Choosing your charity's name, purposes and governing document
This section gives a brief overview of the things you should have chosen before you start your application to register your charity, namely the:
The Commission's Changing your charity's name guidance provides information and advice on choosing a name for your organisation. Charity trustees should be aware of this guidance when choosing the charity’s name to ensure that it:
- is not the same as, or too like, another charity’s name
- does not mislead members of the public
- does not cause offence to members of the public.
The online register of charities will make information about your charity publicly available. There are many reasons why people might want to see this information, but often it's because they are thinking about giving money or time and want to check that your charity is genuine. It is therefore important, when applying to register, that you include the main name of your charity as well as any other names by which it's going to be known (also called 'working names').
Please also note that:
- entering a name on the register of charities does not give the charity which uses it any rights to the name under general law
- we cannot guarantee the use of a particular name, even if at the time of enquiry there appeared to us to be no objection to the use of that name - we may not know all names used by unregistered organisations, or of names which may be legally protected by another charitable or non-charitable body
- we will not accept a working name where we are aware there is a dispute over it, or if we consider there is serious potential for dispute
- the fact that a working name appears on the register of charities does not confer legal rights to its use, does not 'reserve' it or guarantee sole use by the charity concerned. Nor is a name protected from legal action by an organisation which has already protected it (either as a trademark or in some other way)
- where a registered charity is commonly known by its working or abbreviated name, for example USPCA, we will not accept the same/similar working or main name if proposed by another charity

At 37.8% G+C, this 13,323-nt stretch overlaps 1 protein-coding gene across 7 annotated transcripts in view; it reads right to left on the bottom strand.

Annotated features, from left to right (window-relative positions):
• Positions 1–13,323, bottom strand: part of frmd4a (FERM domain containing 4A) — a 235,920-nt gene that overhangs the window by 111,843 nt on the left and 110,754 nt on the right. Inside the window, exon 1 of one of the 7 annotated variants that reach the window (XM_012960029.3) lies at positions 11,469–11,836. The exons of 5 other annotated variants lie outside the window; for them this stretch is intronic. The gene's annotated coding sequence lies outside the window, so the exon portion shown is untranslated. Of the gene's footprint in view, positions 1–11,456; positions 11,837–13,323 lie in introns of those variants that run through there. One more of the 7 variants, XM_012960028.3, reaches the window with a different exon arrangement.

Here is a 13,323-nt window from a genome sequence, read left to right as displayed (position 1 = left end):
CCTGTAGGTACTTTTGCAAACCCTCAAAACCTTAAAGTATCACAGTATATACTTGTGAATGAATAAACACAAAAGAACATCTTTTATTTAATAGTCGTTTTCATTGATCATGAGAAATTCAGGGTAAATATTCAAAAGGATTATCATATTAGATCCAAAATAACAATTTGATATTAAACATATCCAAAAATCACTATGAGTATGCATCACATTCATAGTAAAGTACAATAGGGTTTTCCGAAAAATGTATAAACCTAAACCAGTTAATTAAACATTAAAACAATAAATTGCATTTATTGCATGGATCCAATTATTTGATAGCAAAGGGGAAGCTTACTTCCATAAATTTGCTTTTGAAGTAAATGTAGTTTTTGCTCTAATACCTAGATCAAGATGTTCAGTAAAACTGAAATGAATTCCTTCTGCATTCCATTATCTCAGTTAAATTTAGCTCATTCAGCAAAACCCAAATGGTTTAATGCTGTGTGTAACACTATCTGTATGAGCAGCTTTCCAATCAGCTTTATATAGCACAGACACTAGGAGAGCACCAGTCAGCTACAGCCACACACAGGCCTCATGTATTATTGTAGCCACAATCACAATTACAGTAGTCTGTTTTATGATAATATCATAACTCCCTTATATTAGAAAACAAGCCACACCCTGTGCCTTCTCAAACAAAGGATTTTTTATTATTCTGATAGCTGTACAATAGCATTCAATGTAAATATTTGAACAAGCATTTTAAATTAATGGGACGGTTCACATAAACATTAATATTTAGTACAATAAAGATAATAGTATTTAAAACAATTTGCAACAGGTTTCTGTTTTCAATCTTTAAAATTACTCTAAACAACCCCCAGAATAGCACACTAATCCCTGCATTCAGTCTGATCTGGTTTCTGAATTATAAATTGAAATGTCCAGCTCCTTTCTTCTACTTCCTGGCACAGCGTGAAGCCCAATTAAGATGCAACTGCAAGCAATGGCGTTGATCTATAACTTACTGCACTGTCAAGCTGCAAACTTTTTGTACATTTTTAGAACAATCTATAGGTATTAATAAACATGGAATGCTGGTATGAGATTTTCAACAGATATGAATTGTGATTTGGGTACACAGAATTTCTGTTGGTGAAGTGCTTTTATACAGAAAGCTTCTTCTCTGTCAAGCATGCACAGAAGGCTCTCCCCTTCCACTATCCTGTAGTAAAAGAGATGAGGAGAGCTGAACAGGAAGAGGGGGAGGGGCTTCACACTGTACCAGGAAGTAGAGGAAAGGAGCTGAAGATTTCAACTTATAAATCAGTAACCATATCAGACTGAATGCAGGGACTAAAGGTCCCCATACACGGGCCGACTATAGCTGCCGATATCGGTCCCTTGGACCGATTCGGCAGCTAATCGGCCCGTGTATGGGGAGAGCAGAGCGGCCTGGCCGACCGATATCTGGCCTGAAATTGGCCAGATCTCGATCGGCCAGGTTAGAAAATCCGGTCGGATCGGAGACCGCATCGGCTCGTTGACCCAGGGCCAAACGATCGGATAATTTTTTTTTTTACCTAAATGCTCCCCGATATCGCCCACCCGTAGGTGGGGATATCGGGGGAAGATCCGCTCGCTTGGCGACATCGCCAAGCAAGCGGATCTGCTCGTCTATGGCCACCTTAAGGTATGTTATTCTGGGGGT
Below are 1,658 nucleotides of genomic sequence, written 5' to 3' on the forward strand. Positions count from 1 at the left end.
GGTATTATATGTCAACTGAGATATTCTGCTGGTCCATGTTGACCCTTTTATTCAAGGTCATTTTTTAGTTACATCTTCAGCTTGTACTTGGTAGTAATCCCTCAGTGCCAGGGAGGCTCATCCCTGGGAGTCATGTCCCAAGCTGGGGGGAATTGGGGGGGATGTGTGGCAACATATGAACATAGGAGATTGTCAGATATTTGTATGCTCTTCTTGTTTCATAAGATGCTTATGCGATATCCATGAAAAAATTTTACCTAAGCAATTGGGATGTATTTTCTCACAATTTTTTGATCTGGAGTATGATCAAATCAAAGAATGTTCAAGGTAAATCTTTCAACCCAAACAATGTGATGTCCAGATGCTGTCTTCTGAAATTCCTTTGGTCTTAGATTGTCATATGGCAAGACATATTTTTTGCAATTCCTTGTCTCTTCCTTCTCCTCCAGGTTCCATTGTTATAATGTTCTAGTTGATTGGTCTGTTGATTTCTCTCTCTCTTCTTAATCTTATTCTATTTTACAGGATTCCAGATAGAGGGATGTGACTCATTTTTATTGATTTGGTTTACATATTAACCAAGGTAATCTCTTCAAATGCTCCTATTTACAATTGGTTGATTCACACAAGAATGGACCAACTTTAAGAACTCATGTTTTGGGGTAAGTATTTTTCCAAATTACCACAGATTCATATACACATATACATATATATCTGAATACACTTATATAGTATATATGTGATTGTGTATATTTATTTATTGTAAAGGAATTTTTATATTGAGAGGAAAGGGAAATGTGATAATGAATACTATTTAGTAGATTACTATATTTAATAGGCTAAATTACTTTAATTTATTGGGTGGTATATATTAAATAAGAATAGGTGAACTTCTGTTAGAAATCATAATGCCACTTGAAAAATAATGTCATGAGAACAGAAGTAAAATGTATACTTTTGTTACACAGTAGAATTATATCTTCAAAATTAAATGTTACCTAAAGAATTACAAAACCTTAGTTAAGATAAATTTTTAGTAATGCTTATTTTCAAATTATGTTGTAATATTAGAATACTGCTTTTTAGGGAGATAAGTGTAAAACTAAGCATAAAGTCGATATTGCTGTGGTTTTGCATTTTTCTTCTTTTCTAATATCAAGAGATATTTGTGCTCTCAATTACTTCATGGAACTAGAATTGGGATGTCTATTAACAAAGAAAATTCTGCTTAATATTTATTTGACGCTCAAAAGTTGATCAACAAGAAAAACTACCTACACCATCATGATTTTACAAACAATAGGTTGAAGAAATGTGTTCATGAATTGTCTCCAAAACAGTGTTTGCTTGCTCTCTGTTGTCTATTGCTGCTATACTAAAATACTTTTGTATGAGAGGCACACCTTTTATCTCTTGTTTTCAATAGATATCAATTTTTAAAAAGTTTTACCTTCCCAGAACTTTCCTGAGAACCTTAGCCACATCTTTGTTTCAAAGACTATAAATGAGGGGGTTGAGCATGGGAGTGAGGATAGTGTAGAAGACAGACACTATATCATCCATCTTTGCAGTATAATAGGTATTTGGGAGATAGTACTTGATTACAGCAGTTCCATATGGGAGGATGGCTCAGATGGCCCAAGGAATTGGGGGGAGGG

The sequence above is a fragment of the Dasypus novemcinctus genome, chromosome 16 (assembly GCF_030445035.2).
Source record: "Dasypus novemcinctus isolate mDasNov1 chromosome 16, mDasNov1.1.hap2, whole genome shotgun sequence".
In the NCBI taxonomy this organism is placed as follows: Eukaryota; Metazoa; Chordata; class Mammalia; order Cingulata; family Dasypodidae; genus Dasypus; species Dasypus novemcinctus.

- entering a name on the register of charities does not prevent us from subsequently directing that the name be changed. We will not be responsible for any costs incurred directly or indirectly by the charity as a result of any subsequent direction to change a name
- we cannot suggest names for charities.
To be a charity your organisation must have purposes (aims or objects) which are all exclusively charitable and are for the public benefit. In other words, a charity cannot have some purposes which are charitable and others which are not.
The list of 12 charitable purposes in the Charities Act (Northern Ireland) 2008 set out broad areas of potentially charitable activity. These descriptions are not objects in their own right. The Commission has produced supporting documents to provide further information on the 12 charitable purposes, which are available in The public benefit requirement section of the website.
The Commission cannot advise you on whether your objects are charitable. When you apply to register your organisation as a charity, we will use the information you provide to decide if the organistion's purposes are charitable and for the public benefit. The way you write the section of the application form which describes your purposes is therefore very important. This section is known as the 'objects clause'.
We will also compare the purposes you have identified with your description of how you plan to carry out your activities so it is important that you make this clear in your application.
We would encourage you to use the registration guidance and support tools available in the Registration support section of the website to support you when preparing for your registration application.
A governing document is a legal document which represents the rule book for the way in which your charity will operate. The Commission recommends it contains information about:
- what the charity is set up to achieve (purposes)
- how the charity goes about achieving its purposes (powers)
- who is involved in the strategic oversight of the charity
- what happens if changes to the administrative provisions or purposes need to be made
- what happens if the charity wishes to wind up.
It should also contain administrative provisions relating to:
- governance of the charity
- internal arrangements for meetings, voting and finance
- membership to the charity (where applicable)
- the appointment, retirement and removal of trustees
- if and how trustees can benefit from the charity.
There are a number of different types of governing document including a constitution for an association, a trust deed for a trust, a will for a will trust, articles of association for a company and rules for an Industrial and Provident Society.
It is important that you have a suitable governing document before you apply to register. To support charities in ensuring they have the right legal structure in place before they apply to register, the Commission has produced a series of model governing documents.
A model governing document is a template which your organisation can use and adapt to your needs by, for example, tailoring some clauses so they are specific to your organisation and adding your organisation’s purposes.
If you are setting up a new charity, or revising the governing document of an existing charity, you may find it helpful to refer to one of our model governing documents.